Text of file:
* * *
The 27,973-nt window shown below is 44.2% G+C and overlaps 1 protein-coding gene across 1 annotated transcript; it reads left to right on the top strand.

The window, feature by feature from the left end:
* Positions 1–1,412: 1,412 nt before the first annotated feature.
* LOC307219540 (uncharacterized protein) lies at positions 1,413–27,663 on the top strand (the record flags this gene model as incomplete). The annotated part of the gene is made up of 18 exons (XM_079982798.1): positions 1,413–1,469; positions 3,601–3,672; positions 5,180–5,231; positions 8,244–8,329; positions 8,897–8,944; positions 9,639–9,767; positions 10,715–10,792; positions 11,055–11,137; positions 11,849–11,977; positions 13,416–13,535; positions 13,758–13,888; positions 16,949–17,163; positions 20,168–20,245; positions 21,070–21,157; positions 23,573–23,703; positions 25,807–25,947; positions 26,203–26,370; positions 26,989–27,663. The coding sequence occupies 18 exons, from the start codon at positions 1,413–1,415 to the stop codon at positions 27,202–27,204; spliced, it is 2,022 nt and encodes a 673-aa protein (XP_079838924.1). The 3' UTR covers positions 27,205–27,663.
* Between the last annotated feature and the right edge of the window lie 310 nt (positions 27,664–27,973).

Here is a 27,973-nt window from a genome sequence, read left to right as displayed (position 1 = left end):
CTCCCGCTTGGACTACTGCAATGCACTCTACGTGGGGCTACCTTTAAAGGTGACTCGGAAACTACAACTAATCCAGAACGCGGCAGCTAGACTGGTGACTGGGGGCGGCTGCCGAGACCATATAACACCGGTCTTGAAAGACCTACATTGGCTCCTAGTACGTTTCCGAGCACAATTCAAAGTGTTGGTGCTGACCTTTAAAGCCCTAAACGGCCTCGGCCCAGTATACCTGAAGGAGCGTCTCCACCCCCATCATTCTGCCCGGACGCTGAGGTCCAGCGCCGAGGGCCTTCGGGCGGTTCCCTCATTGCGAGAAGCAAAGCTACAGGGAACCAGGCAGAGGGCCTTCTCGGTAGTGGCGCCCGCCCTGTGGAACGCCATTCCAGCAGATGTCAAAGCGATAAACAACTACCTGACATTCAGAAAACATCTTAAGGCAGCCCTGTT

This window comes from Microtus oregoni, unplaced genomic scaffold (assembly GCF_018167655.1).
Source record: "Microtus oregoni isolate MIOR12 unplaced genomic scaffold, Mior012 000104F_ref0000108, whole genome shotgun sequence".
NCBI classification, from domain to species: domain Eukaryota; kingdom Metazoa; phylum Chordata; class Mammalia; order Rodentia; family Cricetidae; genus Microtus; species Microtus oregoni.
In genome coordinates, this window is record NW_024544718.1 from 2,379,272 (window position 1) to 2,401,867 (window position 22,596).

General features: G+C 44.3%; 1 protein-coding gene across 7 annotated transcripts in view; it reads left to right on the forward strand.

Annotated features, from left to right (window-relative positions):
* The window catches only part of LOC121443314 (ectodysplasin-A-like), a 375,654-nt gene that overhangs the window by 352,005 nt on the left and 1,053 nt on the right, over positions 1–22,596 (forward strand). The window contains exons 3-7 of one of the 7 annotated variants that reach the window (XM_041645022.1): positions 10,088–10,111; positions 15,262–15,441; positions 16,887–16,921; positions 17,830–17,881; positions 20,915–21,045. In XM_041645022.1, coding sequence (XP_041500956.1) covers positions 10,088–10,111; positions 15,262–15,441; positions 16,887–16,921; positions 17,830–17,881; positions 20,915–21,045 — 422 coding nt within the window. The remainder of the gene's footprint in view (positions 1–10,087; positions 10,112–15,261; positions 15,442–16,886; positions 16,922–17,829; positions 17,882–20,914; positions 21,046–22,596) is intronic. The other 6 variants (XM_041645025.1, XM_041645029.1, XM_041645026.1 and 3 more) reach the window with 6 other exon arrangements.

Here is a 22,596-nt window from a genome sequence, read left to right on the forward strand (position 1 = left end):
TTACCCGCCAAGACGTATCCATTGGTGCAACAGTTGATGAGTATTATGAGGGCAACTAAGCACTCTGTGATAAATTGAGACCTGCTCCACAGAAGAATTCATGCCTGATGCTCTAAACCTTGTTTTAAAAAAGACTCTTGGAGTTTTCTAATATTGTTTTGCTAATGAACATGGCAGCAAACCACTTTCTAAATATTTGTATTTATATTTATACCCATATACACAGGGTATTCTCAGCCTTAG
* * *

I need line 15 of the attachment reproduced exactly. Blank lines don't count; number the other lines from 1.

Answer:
Here is a 22,596-nt window from a genome sequence, read left to right on the forward strand (position 1 = left end):